One theme I picked up on at this week’s London Tableau Conference was confidence.

We are all, in a way, confidence artists. We spend our lives influencing other people that we are good at what we or our businesses are doing, or what needs to be done. Parents influence their children frequently (and often too the other way round!!), we must appear confident in job interviews, and in political or legal debates (such as the EU referendum) we try to convince each other that our perspective is the most beneficial.

The most effective manner of communicating these “cons” is through a story, not just communicating fact. We know very well we can show KPIs to managers, exhibit our skills on a CV, or show a first aid certificate, but when it comes to actually convincing others, we need some story to support that. People find it much harder to refute facts in a story than they do those reported separately.

The thing is, we cannot avoid being conned. We cannot even avoid people who take advantage of this maliciously (eg, confidence tricksters). We are going to get tricked, and there is very little we can do to prevent it. We could investigate each of the facts in a story ourselves, but this is time consuming. Our propensity to verify them will depend on the manner in which we learned these facts, and what we need to do with the facts. Psychology generally suggests that our only practical course of action is to accept that we have been conned, knowingly or otherwise. When we try to hide our shame at being tricked, we are liable to get deeper into the con and end up significantly worse off.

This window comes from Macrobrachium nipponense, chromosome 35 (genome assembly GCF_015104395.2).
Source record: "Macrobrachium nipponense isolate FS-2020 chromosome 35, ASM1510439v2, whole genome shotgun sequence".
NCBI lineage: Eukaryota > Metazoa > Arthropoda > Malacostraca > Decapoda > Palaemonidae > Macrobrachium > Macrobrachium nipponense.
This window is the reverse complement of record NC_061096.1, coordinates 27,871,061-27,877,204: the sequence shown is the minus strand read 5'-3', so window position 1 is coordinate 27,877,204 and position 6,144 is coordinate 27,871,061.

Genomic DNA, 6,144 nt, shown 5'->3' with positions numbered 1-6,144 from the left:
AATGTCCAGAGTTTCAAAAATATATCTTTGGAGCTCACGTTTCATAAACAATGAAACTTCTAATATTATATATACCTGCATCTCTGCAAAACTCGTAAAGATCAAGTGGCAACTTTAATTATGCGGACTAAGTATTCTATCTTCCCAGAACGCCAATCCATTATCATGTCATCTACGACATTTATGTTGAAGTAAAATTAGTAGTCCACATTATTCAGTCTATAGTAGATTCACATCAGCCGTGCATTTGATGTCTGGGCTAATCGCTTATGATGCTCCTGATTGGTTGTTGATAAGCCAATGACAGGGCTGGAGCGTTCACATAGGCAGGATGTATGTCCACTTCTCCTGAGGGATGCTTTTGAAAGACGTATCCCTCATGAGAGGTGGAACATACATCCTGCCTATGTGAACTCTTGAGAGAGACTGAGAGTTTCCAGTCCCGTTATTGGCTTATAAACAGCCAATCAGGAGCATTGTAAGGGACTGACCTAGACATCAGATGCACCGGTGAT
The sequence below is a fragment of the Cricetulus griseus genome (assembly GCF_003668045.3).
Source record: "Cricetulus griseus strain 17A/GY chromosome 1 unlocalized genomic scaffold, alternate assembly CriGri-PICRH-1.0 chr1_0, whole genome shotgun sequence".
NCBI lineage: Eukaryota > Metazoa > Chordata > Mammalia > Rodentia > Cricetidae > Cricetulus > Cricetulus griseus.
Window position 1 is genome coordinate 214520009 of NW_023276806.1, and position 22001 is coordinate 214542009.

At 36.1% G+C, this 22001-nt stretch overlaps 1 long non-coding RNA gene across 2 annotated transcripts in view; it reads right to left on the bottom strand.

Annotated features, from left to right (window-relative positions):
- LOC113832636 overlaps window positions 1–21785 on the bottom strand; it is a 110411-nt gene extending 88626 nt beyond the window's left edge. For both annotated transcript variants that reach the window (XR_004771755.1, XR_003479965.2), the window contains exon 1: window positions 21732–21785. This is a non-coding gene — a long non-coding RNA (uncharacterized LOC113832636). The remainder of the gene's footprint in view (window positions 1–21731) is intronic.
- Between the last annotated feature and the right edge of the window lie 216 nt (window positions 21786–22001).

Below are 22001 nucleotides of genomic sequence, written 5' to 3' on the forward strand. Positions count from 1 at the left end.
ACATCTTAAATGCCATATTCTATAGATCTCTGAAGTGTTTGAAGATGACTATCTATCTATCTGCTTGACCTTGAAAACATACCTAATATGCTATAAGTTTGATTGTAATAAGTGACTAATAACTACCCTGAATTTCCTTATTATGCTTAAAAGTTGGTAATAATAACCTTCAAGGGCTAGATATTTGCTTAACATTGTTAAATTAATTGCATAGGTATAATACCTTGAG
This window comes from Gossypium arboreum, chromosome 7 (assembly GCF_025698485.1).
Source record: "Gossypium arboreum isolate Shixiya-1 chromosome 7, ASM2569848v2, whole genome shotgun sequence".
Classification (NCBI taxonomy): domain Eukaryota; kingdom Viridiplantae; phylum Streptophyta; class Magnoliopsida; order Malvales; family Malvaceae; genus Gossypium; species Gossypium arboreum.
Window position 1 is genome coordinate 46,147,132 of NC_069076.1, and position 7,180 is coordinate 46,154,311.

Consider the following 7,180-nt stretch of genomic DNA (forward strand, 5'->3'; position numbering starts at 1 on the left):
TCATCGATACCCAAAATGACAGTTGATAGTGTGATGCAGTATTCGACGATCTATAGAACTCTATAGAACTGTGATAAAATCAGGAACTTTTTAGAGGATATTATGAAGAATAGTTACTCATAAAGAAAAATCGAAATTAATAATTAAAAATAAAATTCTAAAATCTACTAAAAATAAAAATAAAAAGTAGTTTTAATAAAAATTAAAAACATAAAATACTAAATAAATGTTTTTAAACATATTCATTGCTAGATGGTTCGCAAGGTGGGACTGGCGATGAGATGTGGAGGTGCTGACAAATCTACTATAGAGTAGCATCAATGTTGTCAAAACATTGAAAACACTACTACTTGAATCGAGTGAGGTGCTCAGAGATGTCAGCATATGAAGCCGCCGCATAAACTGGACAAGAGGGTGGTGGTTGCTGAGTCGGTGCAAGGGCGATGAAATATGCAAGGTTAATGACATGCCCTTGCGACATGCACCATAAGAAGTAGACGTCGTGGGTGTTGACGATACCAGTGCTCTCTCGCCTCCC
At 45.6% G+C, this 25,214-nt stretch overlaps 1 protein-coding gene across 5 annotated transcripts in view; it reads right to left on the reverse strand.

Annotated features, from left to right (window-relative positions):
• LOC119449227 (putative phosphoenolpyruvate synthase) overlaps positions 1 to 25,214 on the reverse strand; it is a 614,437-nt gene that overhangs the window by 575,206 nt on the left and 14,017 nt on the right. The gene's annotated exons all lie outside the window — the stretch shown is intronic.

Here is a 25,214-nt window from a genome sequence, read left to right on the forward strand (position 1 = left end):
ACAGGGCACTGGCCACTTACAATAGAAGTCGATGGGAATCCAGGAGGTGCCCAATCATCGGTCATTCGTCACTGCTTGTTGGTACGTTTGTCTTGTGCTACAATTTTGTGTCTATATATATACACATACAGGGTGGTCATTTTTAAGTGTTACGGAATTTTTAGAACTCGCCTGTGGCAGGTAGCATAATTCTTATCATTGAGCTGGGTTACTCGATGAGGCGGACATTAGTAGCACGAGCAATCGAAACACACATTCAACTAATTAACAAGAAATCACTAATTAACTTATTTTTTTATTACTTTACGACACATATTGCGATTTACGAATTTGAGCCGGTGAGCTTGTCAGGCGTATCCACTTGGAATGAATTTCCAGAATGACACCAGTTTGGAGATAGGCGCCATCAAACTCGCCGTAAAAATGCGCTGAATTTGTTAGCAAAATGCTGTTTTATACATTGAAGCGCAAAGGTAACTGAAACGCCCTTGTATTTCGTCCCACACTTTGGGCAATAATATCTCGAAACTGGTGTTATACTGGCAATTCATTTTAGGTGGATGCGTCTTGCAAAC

I’ve spent most of this week surrounded by super-confident people who exude the characteristic of a con artist. However, I know, that like me, they have channelled their confidence into doing good, for themselves or for their business.

As an introvert I have found a very peculiar crossover: my sheer [egoistic] panic at participating in social situations, and the facade of an extrovert catching up with old friends and selling my skills and experiences to new ones. Listening to Maria Konnikova talk about the psychology of it struck a chord. I have, however, come to realise that cognitive science still very much intrigues me.

So in summary:
1. You will con people. Make your stories convincing through a story, don’t just throw facts around. Definitely don’t lie.
2. Everyone cons you. Work out if you need to accept the con, and if you need to validate the facts behind the story. If you do find you’ve been conned, accept it, and move on.

Leave a Reply